Brands There are 10 brands

Showing 1 - 10 of 10 items
  • Chushin kobo

    "Chushin kobo" is a creation workshop offering the beauty of traditional cast iron transmitted to Japan due to Masuda's design adapted to today's lifestyle.
    Traditional craftsmanship is not inherently conservative, but in our time it is a very innovative combination of hard and soft for a universal design.
    Chushin Kobo offers a wide range of items such as:
    1. functional kitchen utensils.
    2. Interior decorative pieces in rusty steel.
    3. Recycled aluminum table clothing and decorative interior clothing.
    4. Decorative interior items and table clothes in colored cast iron.
    5. cast iron used in interior and exterior architecture a work.

  • ITCHU-DO

    Itchudo® is a new Japanese artisanal brand born in 2009 in the prefecture of Iwate, heir to 400 years of craftsmanship and protected know-how.
    Itchu-do cast iron products are based on ease of use, aesthetics and simplicity of design. the Itchu-do workshop mixes tradition and modernity without going too much into sophistication and the superfluous. The brand continues to design stylish objects for everyday use.

  • IWACHU

    Founded in 1902 and based in the city of Morioka, Iwachu is the first and most famous producer of cast iron teapots and kitchenware in Japan. Using high quality metal, skilled and experienced craftsmen perform precision gestures to produce a wide range of the highest quality cast iron items. This internationally renowned company combines ancestral know-how with advanced technologies in order to offer its customers products combining design, simplicity of use and ease of maintenance.

  • KOTODO

    Founded in 1910, Kotodo Takahashi Corporation has been producing hand-made tea canisters for 108 years. Our multipurpose canisters feature an airtight cap with an additional interior lid, ensuring a seamless and smooth seal. Each canister is handmade by skilled craftsmen using lead-free, food grade tin steel.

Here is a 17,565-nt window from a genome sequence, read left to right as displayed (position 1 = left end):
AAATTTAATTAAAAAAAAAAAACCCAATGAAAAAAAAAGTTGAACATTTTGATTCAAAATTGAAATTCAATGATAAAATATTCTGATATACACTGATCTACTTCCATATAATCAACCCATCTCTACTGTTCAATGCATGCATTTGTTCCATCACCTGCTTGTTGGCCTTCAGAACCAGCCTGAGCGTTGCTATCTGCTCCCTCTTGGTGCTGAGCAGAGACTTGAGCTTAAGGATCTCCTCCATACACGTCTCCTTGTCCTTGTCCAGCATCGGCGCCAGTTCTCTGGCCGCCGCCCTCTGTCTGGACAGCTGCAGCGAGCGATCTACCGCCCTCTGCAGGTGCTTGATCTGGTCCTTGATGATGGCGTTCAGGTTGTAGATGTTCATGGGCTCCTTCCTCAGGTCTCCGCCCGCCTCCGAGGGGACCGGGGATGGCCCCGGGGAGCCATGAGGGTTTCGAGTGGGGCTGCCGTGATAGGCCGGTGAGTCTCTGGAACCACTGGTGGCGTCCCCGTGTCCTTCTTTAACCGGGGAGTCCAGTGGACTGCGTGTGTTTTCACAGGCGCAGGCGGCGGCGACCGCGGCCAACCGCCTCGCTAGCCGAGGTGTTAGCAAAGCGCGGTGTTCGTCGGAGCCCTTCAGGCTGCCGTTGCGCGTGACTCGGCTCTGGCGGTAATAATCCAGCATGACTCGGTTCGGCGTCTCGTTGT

Kotodo tea canisters are the ideal kitchen storage solution to protect your teas and dried foods from light, air, and humidity.

  • Kyoto rakushian

  • MUSUBI

  • Ohkuraen Co., Ltd.

    Traditional Japanese gastronomy has diversified over the last turbulent centuries. Many types of tea are popular these days; Oolong tea, black tea, herbal tea and many others. The world of tea has also been very diverse and upset. Despite this, we have regularly produced the same high quality tea in Ohkuraen for almost 100 years.
    OHKURAEN has been developing a "level of excellence" for 15 years or more.
    In addition to sensitive tests carried out by qualified persons, we inspect the components of the tea by analyzing the device and according to the data, define the level of tea, "Grade Tea", according to strict quality standards. We have a very high reputation from inside and outside of Japan for its stable quality.
    According to our motto, "Customers love the authentic brand at all times, Ohkuraen has produced and delivered the best of the best quality products to customers with traditional technology and production method."
    OHKURAENⓇ is the registered trademark for foreign countries.

  • OIHARU Japan ldt

    The company Oiharu, located in the city of Oshu, offers a wide range of cast iron teapots in various shapes and decorations, always made with the skill and refinement that characterize the art "Nambu Tekki".